The game changer, though, was the development of the jig saw and, in particular, one powered by a foot treadle. Puzzle designers were able to cut ever more intricate shapes with which to tease and perplex the players. As well as being more accurate, these saws were quicker which meant that more puzzles could be produced, and their price could be reduced. So synonymous did the puzzles become with the tool that had revolutionised their manufacture that they adopted their name. The jigsaw puzzle had arrived.
Despite the improvement in production techniques, puzzles were still relatively expensive: a 500-piece one could easily cost a tenth of a worker’s average monthly wage. They became a staple feature at a weekend house party in the early 20th century, but they would have looked strange to the modern player. The pieces did not interlock, which spelt disaster if the table was knocked, there were no transition pieces, the cut of the shapes followed the edges of a single colour, and the boxes did not include an illustration of the completed picture. The only clue to what image the pieces made was contained in the title.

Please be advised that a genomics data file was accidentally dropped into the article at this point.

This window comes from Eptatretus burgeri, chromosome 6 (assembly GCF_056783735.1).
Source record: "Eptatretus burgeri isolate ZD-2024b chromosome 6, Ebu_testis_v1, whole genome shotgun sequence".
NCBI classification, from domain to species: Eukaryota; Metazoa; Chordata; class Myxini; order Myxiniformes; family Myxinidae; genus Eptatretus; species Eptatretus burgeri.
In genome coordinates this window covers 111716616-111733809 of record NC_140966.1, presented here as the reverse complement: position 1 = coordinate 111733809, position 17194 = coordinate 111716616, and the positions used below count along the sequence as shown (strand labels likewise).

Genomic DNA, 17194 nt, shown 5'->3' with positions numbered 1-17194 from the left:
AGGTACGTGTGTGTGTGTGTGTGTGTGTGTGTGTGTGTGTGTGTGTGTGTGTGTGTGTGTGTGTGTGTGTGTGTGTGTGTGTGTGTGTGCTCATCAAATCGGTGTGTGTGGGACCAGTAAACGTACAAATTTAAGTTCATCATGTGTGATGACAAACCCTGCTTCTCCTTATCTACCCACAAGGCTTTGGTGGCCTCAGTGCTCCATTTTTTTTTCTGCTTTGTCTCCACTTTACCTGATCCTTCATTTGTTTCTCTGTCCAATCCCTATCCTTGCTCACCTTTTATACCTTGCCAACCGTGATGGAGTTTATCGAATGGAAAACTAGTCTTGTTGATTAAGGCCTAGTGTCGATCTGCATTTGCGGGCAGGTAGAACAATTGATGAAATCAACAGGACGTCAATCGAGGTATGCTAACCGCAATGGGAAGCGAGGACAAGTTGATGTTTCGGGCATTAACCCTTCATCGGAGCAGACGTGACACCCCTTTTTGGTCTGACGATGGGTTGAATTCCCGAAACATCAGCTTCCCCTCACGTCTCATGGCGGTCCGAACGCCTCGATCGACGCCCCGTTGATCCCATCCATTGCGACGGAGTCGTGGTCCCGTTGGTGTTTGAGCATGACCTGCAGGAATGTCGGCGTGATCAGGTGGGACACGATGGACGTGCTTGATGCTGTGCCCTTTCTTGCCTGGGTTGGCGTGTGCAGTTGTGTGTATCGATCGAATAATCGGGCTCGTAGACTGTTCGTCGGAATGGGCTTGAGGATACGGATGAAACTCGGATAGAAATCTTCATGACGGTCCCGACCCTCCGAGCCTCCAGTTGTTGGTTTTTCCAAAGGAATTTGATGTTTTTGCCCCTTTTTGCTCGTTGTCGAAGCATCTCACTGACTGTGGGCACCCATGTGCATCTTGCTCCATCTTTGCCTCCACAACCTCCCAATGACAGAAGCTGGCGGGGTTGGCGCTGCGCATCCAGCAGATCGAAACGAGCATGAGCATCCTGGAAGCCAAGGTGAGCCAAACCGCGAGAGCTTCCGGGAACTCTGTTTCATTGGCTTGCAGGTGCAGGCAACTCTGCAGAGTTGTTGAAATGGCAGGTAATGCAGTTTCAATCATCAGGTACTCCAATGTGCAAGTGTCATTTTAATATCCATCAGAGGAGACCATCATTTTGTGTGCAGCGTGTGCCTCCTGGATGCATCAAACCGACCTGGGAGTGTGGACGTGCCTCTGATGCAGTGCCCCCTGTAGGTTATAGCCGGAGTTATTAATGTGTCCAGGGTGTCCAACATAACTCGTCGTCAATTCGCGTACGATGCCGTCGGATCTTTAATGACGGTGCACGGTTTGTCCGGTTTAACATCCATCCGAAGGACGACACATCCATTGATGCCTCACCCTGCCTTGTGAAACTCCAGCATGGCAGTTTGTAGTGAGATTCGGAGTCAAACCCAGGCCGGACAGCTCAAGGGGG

Parker Brothers, the game manufacturer, made two further innovations with their Pastime puzzles, introducing figures into their pictures, thus making them marginally easier to complete, and using pieces that interlocked with each other. So popular did their jigsaws become that in 1909 they devoted the whole of their factory to their manufacture.